Max Cooper has carved out a unique position for himself as an artist interested in curating multi-sensory experiences, across emotional dance floor experimentation, fine art sound design and visual artefacts created to understand and process the insights of science.
Max Cooper’s second proper full-length, EMERGENCE represents a new high water mark in the London producer’s already impressive career. An emotive document merging club-ready techno and shimmering electronic ambiance, EMERGENCE takes cues from the natural world around us to forge its own universe—a kinetic environment in which every little thread is easily felt.
Born in 1980 and raised in Belfast, Cooper has spent the better part of the last decade crystallizing his complex yet melodic techno sound, since his impressive run of singles dating back to 2007. 2014’s debut Human, which featured stunning vocal contributions from Kathrin DeBoer and Braids’ Raphaelle Standell-Preston, was a sweeping and cinematic work that employed aggression and nuance in equal doses; last year’s contribution to BBC’s long-running Essential Mix series both showcased his excellent curatorial taste and contextualized his striking sound amidst his peers. Max has also collaborated with contemporary classical composers Michael Nyman and Nils Frahm.
If Cooper’s debut explored the depths of human nature, then EMERGENCE zooms out even further to look at the building blocks that make up the world around us. “This album is scored to a visual story about the beauty of nature and natural form—it’s a scientific story, but it’s full of emotion as well,” he states. “Simple laws can give rise to unexpected outcomes. Each little termite is not very clever but between them they build amazing architectural structures. I’ve applied that idea to the emergence of everything around us. The complexity of us and our surroundings can be broken down into these simple building blocks.”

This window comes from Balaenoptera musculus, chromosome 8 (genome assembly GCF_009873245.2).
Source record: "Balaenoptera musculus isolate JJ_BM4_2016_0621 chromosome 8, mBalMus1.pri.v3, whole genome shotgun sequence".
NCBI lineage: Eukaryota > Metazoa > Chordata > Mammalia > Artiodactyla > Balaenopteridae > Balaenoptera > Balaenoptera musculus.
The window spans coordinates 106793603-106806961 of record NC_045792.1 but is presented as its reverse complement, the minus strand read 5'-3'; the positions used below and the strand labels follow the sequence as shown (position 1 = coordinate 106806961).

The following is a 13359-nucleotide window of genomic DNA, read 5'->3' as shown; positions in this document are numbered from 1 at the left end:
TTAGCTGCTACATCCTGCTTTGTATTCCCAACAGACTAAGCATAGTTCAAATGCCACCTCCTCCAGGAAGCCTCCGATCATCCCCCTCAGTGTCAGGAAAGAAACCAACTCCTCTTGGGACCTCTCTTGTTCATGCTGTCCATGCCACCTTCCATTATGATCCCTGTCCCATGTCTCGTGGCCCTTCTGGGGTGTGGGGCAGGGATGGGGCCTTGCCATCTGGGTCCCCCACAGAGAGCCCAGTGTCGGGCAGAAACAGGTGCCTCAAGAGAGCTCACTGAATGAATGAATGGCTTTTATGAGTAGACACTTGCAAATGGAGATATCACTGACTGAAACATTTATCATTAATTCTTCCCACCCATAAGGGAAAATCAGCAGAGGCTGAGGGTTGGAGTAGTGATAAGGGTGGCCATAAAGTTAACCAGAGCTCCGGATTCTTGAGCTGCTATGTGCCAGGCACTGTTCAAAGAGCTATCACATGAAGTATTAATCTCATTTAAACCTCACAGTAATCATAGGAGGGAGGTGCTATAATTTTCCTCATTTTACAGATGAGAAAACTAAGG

EMERGENCE was conceived over the last few years, specifically to accompany a series of visual pieces that will see release as a supplement to the album, featuring a coterie of collaborators including animator Nick Cobby, mathematician Dugan Hammock, and visual artist Andy Lomas. “I’m interested in ideas much wider than music, but music can encompass a lot of those ideas,” Cooper explains regarding EMERGENCE’s audiovisual aim. “Music has a great potential for storytelling, especially in combination with visuals.”
Indeed, EMERGENCE’s 11 tracks carry substantial narrative heft, from the portal-like opening cut “Symmetry”—a stuttering sweep reminiscent of Radiohead’s elegiac Kid A opener “Everything In Its Right Place”—to the endless build of centerpiece “Cyclic,” to the devastating fuzzy drone of the titanic closer “Unbounded.” Film composer Tom Hodge lends his capable talents to a few of EMERGENCE’s tracks—the result of studio experimentation between the two later melded into something more concrete, a process that Cooper refers to as “fun and organic.”
Vocalist Kathrin DeBoer, who also appeared on Human, returns to contribute her heavenly vocals to several cuts, too—including the cresting, impressionistic “Seed.” “Kathrin’s got such a beautiful voice,” Cooper says. “I’m always trying to convey a strong emotive message musically, so I try to use her voice as an instrument. She comes from a jazz background, so I can throw tracks at her and she just freestyles. It’s always great working with her.”
With EMERGENCE, Cooper and his collaborators have forged a shimmering, immersive paean to the natural rhythm of the world around us—an electronic album that feels truly organic, living and breathing underneath its cybernetic skin. Lush and subtle with a glowing melodic streak that runs throughout, Emergence is a document of pure sonic alchemy that only Cooper could present in such an intriguing form.